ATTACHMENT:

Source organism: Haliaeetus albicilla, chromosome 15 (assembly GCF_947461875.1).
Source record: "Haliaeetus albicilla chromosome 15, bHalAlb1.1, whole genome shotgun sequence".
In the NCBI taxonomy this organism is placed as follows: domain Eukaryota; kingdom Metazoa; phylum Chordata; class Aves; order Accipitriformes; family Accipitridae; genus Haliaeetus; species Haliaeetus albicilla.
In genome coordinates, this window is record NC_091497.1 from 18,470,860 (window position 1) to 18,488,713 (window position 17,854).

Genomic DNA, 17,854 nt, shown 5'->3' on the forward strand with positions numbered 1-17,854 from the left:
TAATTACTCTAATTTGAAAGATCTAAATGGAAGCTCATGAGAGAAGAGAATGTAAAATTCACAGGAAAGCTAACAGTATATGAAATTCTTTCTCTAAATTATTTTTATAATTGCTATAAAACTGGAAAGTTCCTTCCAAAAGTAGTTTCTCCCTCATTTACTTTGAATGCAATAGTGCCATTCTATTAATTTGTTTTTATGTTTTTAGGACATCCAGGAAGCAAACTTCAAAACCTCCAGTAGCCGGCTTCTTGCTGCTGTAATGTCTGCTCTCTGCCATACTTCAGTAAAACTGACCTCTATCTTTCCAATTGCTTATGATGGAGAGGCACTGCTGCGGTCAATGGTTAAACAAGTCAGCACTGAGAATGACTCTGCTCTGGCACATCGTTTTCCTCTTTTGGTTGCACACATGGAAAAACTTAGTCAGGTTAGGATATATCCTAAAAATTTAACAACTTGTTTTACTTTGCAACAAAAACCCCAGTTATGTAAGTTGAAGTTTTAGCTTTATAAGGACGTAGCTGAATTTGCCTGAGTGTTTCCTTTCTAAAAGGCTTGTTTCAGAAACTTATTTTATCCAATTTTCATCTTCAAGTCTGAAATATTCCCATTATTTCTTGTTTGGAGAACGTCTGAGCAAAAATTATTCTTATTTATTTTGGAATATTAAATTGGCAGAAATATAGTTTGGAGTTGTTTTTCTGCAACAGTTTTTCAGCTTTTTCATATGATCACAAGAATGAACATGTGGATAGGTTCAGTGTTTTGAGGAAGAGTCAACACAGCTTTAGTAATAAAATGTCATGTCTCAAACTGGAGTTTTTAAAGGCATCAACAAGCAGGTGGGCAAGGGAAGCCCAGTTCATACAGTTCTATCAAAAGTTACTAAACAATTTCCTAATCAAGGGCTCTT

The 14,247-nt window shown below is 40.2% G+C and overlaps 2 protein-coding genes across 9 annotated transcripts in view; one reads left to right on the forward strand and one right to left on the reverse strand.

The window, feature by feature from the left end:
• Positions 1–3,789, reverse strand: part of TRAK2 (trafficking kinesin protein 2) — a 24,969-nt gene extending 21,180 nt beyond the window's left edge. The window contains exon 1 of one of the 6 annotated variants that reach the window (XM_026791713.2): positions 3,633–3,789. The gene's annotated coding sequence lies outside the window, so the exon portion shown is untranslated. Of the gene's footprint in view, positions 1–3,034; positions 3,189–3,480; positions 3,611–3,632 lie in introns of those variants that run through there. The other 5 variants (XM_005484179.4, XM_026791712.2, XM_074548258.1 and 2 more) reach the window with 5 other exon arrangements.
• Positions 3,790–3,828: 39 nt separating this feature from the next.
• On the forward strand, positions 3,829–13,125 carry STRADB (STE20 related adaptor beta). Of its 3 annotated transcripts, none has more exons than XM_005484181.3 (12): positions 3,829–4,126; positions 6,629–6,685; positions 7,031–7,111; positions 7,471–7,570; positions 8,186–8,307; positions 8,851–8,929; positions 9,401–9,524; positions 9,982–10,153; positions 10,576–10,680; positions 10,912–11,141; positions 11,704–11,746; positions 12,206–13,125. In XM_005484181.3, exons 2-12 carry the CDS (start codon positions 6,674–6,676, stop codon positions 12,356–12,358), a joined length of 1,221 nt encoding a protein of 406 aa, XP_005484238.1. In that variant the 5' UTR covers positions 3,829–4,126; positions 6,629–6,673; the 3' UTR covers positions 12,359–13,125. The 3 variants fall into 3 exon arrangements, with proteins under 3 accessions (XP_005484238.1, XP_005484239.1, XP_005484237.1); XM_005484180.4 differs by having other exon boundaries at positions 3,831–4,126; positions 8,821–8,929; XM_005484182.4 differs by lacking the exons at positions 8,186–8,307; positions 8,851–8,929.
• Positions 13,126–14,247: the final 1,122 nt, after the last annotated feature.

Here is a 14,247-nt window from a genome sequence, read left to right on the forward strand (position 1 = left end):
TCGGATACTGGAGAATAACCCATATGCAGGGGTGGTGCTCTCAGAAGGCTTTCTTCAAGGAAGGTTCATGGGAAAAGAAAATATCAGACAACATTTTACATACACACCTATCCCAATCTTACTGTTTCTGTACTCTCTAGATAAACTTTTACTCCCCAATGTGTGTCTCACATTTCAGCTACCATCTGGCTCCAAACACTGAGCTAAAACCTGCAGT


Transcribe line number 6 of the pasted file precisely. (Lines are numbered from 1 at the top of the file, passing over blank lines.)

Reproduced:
TAATTACTCTAATTTGAAAGATCTAAATGGAAGCTCATGAGAGAAGAGAATGTAAAATTCACAGGAAAGCTAACAGTATATGAAATTCTTTCTCTAAATTATTTTTATAATTGCTATAAAACTGGAAAGTTCCTTCCAAAAGTAGTTTCTCCCTCATTTACTTTGAATGCAATAGTGCCATTCTATTAATTTGTTTTTATGTTTTTAGGACATCCAGGAAGCAAACTTCAAAACCTCCAGTAGCCGGCTTCTTGCTGCTGTAATGTCTGCTCTCTGCCATACTTCAGTAAAACTGACCTCTATCTTTCCAATTGCTTATGATGGAGAGGCACTGCTGCGGTCAATGGTTAAACAAGTCAGCACTGAGAATGACTCTGCTCTGGCACATCGTTTTCCTCTTTTGGTTGCACACATGGAAAAACTTAGTCAGGTTAGGATATATCCTAAAAATTTAACAACTTGTTTTACTTTGCAACAAAAACCCCAGTTATGTAAGTTGAAGTTTTAGCTTTATAAGGACGTAGCTGAATTTGCCTGAGTGTTTCCTTTCTAAAAGGCTTGTTTCAGAAACTTATTTTATCCAATTTTCATCTTCAAGTCTGAAATATTCCCATTATTTCTTGTTTGGAGAACGTCTGAGCAAAAATTATTCTTATTTATTTTGGAATATTAAATTGGCAGAAATATAGTTTGGAGTTGTTTTTCTGCAACAGTTTTTCAGCTTTTTCATATGATCACAAGAATGAACATGTGGATAGGTTCAGTGTTTTGAGGAAGAGTCAACACAGCTTTAGTAATAAAATGTCATGTCTCAAACTGGAGTTTTTAAAGGCATCAACAAGCAGGTGGGCAAGGGAAGCCCAGTTCATACAGTTCTATCAAAAGTTACTAAACAATTTCCTAATCAAGGGCTCTT